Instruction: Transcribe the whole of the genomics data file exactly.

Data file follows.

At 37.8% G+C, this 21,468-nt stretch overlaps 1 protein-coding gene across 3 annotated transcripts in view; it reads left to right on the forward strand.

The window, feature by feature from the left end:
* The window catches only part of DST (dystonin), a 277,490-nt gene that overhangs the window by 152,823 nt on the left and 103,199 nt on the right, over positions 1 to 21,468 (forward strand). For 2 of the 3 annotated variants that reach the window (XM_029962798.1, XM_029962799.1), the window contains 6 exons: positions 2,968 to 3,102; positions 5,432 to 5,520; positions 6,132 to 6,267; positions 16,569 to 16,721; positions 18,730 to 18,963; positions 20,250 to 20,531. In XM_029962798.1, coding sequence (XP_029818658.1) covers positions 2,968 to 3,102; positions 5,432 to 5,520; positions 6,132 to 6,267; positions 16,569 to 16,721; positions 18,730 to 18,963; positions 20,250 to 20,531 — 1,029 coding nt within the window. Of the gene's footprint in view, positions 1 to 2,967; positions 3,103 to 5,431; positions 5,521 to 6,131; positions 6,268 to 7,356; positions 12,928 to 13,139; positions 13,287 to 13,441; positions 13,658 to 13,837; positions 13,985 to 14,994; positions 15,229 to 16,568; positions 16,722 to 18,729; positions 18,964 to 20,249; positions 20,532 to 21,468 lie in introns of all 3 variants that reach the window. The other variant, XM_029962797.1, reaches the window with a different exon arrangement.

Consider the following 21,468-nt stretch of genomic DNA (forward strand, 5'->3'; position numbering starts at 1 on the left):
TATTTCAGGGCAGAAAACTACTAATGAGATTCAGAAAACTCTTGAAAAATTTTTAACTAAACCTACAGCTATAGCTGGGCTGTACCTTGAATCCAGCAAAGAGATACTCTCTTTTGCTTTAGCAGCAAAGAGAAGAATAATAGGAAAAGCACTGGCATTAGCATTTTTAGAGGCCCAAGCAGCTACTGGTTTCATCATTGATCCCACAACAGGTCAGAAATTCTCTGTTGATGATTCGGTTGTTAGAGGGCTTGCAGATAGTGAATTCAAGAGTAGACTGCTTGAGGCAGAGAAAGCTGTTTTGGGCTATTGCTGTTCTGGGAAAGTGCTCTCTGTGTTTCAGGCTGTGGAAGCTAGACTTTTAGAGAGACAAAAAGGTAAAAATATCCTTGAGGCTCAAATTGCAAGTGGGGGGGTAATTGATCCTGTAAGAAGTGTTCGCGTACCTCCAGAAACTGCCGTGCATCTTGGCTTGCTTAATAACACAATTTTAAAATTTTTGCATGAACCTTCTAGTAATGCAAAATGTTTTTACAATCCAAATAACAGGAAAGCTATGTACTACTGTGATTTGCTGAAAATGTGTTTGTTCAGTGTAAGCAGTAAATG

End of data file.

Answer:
At 37.8% G+C, this 21,468-nt stretch overlaps 1 protein-coding gene across 3 annotated transcripts in view; it reads left to right on the forward strand.

The window, feature by feature from the left end:
* The window catches only part of DST (dystonin), a 277,490-nt gene that overhangs the window by 152,823 nt on the left and 103,199 nt on the right, over positions 1 to 21,468 (forward strand). For 2 of the 3 annotated variants that reach the window (XM_029962798.1, XM_029962799.1), the window contains 6 exons: positions 2,968 to 3,102; positions 5,432 to 5,520; positions 6,132 to 6,267; positions 16,569 to 16,721; positions 18,730 to 18,963; positions 20,250 to 20,531. In XM_029962798.1, coding sequence (XP_029818658.1) covers positions 2,968 to 3,102; positions 5,432 to 5,520; positions 6,132 to 6,267; positions 16,569 to 16,721; positions 18,730 to 18,963; positions 20,250 to 20,531 — 1,029 coding nt within the window. Of the gene's footprint in view, positions 1 to 2,967; positions 3,103 to 5,431; positions 5,521 to 6,131; positions 6,268 to 7,356; positions 12,928 to 13,139; positions 13,287 to 13,441; positions 13,658 to 13,837; positions 13,985 to 14,994; positions 15,229 to 16,568; positions 16,722 to 18,729; positions 18,964 to 20,249; positions 20,532 to 21,468 lie in introns of all 3 variants that reach the window. The other variant, XM_029962797.1, reaches the window with a different exon arrangement.

Consider the following 21,468-nt stretch of genomic DNA (forward strand, 5'->3'; position numbering starts at 1 on the left):
TATTTCAGGGCAGAAAACTACTAATGAGATTCAGAAAACTCTTGAAAAATTTTTAACTAAACCTACAGCTATAGCTGGGCTGTACCTTGAATCCAGCAAAGAGATACTCTCTTTTGCTTTAGCAGCAAAGAGAAGAATAATAGGAAAAGCACTGGCATTAGCATTTTTAGAGGCCCAAGCAGCTACTGGTTTCATCATTGATCCCACAACAGGTCAGAAATTCTCTGTTGATGATTCGGTTGTTAGAGGGCTTGCAGATAGTGAATTCAAGAGTAGACTGCTTGAGGCAGAGAAAGCTGTTTTGGGCTATTGCTGTTCTGGGAAAGTGCTCTCTGTGTTTCAGGCTGTGGAAGCTAGACTTTTAGAGAGACAAAAAGGTAAAAATATCCTTGAGGCTCAAATTGCAAGTGGGGGGGTAATTGATCCTGTAAGAAGTGTTCGCGTACCTCCAGAAACTGCCGTGCATCTTGGCTTGCTTAATAACACAATTTTAAAATTTTTGCATGAACCTTCTAGTAATGCAAAATGTTTTTACAATCCAAATAACAGGAAAGCTATGTACTACTGTGATTTGCTGAAAATGTGTTTGTTCAGTGTAAGCAGTAAATG